First pass pages are DONE, BABY! FPP are the first time you see your book as a book, laid out and type set. The author gets these pages to proof them and make light edits. Now is not the time to change the gender of your main character and switch a sad ending for a happy one. Now is the time to fix typos, grammatical errors, small slips in logic. Here’s a few common mistakes I found in my work: by looking out for them in yours, your prose will be tighter and more readable.
1. Delete word repeats: Generally speaking, you want to avoid word repeats – using the same phrase, be it a noun, verb or (commonly) adjective – as much as possible. We all have our fallback words that we overuse. Or, commonly, we find a word we like and then unconsciously use it again right away, drawing attention to that word and undercutting its power (like I just did with commonly.) When proofing, replace words that have worn out their welcome. (Hint: do a search for just. It’s just crazy how often we use this slippery little sucker!)
Can you guess which word I deleted twice from this paragraph?
2. Your commas, your way: There are a lot of technical rules around the use of commas but honestly, screw that. This is my approach: they are a pause. Use commas to create the meter of your prose. Even if there's supposed to be one, feel free to delete it. This is my approach to copywriting in general: readability is more important than rules.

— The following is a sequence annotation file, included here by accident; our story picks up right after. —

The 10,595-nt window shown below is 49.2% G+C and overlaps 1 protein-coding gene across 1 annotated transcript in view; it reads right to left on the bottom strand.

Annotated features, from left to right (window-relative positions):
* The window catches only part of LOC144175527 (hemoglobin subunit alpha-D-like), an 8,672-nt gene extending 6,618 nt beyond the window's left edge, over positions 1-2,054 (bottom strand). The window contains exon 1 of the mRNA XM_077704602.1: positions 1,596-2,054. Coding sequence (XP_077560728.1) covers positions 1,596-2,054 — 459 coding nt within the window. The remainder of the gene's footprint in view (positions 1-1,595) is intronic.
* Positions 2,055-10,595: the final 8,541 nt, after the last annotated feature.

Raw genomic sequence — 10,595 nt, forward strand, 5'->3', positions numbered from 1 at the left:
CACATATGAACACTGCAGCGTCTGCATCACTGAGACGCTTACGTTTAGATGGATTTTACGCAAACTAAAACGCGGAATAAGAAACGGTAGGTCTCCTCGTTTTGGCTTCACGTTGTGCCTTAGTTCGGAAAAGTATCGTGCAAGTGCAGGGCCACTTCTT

Technically, I’m meant to have commas after Hi and fuck off, but that’s not how I imagine the greeting spoken. So I took them out. I’m crazy!
3. Suddenly, I realized I didn't need suddenly. You can almost always delete suddenly from fiction. It’s part of telling yourself the story, as you imagine it playing out, but whether it’s a lightbulb moment/knock at the door/fist swinging to someone’s face: it all happens suddenly as far as the reader is concerned. Create surprise and urgency from having the moment appear on page with no introduction, then it will be sudden as opposed to you telegraphing to the reader it is sudden. Falls into show don't tell, generally.
4. Delete doubled-up ideas. Lacey’s breast surgeon, Dr Laura Williams, is described thus: six feet and almost disconcertingly beautiful; a tall Kerry Washington, in a white coat. Later, Lacey meets a couple of gay guys outside a fashion show she’s attending:
Wow, do I think every black person is six foot tall? Looks like it: I deleted six-foot from this.
5. Double-check foreign language: To end on, a fun, narrowly avoided disaster. Here’s the Mandarin my friend Nat translated for me: “Xièxiè nǐ, wǒ de lǎo péngyǒu,” Elan says. “Měi yīcì dōu měiwèi.”
And here’s how it somehow appeared in the FPP:
Literally gibberish. And that, ladies and gents, is why we have FPP.